A video which describes assistive and resuscitation procedures, such as CPR and intubation, helps seriously ill older patients to decide whether they want such interventions performed by their physicians if they experience a life-threatening event such as cardiac arrest. The decision-support tool, developed by the Video Images of Disease for Ethical Outcomes (VIDEO) Consortium, informs patients and encourages them to discuss their end-of-life preferences with their caregiving teams in advance.
A study comparing patients’ decision making with and without the video was conducted by a team of researchers led by Areej El-Jawahri of Harvard Medical School and Massachusetts General Hospital. All patients involved in the study were over the age of 60 and had a life expectancy of less than one year. 75 participants were shown the video that described the interventional procedures, and another 75 participants were not exposed to the educational tool.
Hospitalised patients with advanced illnesses were more likely to decide against the use of CPR and intubation after watching the video. Specifically, 64 percent of patients who saw the video opted against CPR, versus 32 percent of patients who did not see the video. 72 percent of patients who watched the video said they did not want intubation to be implemented, compared to 43 percent who did not watch the video. Those who watched the video were also more likely to give explicit orders to their physicians, detailing their wishes for (or against) emergency interventions.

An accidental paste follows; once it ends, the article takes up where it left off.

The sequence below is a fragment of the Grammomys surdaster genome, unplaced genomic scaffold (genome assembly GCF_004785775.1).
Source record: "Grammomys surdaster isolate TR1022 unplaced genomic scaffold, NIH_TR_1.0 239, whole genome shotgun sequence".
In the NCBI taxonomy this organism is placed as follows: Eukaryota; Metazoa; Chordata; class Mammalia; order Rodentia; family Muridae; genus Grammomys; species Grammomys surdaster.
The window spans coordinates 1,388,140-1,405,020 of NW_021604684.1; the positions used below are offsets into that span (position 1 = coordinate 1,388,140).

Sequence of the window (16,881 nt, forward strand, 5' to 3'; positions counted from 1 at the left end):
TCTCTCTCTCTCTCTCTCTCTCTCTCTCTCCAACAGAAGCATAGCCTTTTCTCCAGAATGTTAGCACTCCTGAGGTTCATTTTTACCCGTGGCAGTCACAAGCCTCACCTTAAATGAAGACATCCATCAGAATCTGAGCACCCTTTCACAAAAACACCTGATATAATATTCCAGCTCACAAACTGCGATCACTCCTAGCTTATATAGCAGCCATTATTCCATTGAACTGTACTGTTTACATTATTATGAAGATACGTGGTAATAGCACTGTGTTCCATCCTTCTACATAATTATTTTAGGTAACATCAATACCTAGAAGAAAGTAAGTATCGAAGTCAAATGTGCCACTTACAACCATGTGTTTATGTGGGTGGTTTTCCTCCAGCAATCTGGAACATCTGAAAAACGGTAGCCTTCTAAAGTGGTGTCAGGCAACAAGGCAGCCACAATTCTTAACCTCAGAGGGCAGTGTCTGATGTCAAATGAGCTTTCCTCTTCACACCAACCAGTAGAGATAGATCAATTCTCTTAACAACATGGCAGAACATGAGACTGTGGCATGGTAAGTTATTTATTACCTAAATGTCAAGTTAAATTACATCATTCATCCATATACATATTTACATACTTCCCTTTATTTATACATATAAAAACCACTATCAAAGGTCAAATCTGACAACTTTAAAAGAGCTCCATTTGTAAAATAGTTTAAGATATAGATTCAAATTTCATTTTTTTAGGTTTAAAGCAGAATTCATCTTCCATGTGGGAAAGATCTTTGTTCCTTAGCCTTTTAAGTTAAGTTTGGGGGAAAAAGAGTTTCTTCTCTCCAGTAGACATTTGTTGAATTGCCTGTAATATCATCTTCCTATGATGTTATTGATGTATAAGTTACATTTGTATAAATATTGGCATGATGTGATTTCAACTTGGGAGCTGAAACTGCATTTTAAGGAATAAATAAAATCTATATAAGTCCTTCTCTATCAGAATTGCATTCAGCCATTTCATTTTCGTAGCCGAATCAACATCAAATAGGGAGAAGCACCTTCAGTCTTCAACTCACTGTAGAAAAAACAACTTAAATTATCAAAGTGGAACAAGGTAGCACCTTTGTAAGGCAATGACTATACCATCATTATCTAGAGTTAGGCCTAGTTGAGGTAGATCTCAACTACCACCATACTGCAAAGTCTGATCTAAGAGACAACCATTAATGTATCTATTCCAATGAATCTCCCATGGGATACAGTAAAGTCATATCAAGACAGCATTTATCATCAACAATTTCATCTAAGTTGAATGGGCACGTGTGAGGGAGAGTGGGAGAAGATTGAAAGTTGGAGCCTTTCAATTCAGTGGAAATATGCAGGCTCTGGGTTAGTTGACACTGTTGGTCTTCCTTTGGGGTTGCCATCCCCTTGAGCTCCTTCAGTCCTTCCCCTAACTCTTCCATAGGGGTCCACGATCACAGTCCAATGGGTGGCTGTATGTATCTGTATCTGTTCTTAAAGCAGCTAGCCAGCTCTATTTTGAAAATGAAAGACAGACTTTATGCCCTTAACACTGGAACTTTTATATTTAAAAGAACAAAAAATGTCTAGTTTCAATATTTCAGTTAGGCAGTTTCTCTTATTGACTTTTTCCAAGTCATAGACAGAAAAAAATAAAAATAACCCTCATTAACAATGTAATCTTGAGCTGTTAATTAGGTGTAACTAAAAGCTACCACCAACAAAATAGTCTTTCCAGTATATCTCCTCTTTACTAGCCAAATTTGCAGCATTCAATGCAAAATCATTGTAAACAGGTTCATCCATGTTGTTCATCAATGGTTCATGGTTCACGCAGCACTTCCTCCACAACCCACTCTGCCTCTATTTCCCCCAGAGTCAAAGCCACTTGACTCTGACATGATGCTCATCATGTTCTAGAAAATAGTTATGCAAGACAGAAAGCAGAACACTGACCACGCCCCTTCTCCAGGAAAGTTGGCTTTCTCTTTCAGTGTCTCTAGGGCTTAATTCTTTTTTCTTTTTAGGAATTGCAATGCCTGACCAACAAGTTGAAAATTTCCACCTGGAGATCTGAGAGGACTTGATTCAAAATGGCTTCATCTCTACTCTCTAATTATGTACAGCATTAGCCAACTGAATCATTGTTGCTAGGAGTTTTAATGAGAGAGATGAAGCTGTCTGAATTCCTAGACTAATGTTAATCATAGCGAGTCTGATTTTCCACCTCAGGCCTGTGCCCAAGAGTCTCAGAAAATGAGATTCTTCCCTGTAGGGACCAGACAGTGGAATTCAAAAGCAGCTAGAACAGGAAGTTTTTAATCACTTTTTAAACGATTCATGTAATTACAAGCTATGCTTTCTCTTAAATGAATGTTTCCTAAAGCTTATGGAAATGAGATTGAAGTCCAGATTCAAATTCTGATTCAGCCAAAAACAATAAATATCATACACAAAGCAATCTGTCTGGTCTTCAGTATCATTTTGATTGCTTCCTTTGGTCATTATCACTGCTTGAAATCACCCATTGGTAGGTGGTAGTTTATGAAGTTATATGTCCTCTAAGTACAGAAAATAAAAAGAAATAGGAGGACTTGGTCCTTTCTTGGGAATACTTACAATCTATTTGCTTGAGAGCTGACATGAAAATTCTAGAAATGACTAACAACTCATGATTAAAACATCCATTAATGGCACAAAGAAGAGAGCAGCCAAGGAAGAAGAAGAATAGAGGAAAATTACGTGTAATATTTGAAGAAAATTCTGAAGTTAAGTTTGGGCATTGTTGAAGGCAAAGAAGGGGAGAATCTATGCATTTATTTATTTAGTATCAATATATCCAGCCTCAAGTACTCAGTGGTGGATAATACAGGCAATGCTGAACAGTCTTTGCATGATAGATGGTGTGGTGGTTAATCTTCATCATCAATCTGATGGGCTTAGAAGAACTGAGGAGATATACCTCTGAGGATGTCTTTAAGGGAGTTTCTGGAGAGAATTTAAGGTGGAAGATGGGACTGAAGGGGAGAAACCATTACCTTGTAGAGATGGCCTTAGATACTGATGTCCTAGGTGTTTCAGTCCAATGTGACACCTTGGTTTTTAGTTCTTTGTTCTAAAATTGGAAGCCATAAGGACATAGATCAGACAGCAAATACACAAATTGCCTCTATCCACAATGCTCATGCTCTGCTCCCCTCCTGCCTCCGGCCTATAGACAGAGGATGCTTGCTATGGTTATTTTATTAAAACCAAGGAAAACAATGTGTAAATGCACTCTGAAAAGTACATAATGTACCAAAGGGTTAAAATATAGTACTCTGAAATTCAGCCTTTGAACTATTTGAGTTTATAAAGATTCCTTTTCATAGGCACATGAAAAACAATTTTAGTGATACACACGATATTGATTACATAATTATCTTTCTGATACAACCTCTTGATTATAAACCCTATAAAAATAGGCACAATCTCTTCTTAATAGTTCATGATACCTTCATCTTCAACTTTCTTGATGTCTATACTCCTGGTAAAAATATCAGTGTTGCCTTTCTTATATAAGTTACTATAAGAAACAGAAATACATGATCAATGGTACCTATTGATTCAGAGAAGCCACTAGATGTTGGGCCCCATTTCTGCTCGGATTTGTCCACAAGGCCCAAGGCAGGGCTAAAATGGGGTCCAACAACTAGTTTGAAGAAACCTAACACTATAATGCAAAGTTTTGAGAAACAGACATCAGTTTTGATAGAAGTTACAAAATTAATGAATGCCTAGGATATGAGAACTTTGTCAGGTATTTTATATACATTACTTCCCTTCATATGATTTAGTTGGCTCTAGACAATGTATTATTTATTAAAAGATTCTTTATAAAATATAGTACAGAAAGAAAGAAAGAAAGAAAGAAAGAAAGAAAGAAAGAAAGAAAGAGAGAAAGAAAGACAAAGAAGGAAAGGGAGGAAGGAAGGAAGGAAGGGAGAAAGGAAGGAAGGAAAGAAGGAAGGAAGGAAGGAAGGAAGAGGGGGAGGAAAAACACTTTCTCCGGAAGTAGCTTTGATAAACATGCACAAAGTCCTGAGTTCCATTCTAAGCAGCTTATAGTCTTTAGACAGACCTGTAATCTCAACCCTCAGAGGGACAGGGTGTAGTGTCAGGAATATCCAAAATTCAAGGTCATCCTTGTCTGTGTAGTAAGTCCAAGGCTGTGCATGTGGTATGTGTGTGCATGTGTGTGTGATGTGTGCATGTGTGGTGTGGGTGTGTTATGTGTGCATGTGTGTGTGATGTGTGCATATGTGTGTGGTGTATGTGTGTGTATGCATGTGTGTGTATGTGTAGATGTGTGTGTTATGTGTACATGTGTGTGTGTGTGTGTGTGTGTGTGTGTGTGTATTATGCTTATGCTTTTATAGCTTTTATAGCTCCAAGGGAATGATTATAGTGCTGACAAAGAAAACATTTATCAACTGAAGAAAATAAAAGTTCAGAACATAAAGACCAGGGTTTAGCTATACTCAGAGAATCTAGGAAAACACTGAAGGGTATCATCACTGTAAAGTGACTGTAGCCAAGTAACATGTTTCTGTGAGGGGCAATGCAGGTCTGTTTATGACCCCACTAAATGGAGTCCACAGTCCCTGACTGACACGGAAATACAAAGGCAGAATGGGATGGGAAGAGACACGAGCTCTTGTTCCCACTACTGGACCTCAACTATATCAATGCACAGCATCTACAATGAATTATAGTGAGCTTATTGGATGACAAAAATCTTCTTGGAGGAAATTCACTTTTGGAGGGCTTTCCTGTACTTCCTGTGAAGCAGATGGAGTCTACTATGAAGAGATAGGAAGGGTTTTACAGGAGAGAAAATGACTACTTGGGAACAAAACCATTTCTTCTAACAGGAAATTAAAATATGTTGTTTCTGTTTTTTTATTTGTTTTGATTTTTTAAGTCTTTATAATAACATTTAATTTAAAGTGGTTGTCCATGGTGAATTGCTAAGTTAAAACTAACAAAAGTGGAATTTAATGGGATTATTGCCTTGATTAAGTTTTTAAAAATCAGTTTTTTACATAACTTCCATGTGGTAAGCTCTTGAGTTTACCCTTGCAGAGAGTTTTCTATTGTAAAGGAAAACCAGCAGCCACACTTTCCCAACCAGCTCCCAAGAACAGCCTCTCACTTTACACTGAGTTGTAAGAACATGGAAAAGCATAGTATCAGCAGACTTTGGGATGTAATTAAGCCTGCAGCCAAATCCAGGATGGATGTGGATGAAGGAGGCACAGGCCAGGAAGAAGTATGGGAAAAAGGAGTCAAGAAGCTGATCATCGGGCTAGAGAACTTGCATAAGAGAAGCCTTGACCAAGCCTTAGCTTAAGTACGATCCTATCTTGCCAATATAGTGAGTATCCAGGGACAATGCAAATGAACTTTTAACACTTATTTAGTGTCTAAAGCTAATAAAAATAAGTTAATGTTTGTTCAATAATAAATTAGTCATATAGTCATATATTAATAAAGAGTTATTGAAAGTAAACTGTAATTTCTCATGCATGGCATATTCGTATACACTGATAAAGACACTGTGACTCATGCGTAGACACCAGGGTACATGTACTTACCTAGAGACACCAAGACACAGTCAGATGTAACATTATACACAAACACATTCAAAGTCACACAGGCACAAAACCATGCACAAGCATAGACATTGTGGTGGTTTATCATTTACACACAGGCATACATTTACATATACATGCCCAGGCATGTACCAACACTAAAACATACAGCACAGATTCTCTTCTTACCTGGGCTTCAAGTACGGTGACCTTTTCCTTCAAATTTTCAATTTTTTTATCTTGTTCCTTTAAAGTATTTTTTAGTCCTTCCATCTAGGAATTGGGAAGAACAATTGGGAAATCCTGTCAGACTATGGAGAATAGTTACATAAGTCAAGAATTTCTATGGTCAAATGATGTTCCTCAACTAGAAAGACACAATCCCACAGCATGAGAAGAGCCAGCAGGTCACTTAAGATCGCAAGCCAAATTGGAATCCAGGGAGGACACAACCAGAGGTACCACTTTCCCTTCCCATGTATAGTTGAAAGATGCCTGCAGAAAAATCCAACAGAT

“In the era of shared decision-making, visual media such as videos can educate and empower seriously ill patients to make more informed decisions," El-Jawahri said. "These can also help physicians to deliver medical care in line with their patients' wishes.”
CPR and intubation are common interventions for hospitalised, terminally ill patients. Heart resuscitation can be achieved when CPR is performed, while intubation allows for facilitated breathing and drug administration. However, patient preferences for such procedures are often not discussed until it is too late for them to make informed decisions.
The researchers hope that by showing patients the educational videos in a hospital setting, they will experience improved care through a more patient-centred approach to decision-making. Seriously ill patients will be given the opportunity to discuss the procedures and ask questions of their physicians, and to ultimately express their choices which can then be documented for future reference. This can relieve the burden sometimes placed on family members to make difficult decisions in a life-or-death scenario.
The report appears in the Journal of General Internal Medicine.
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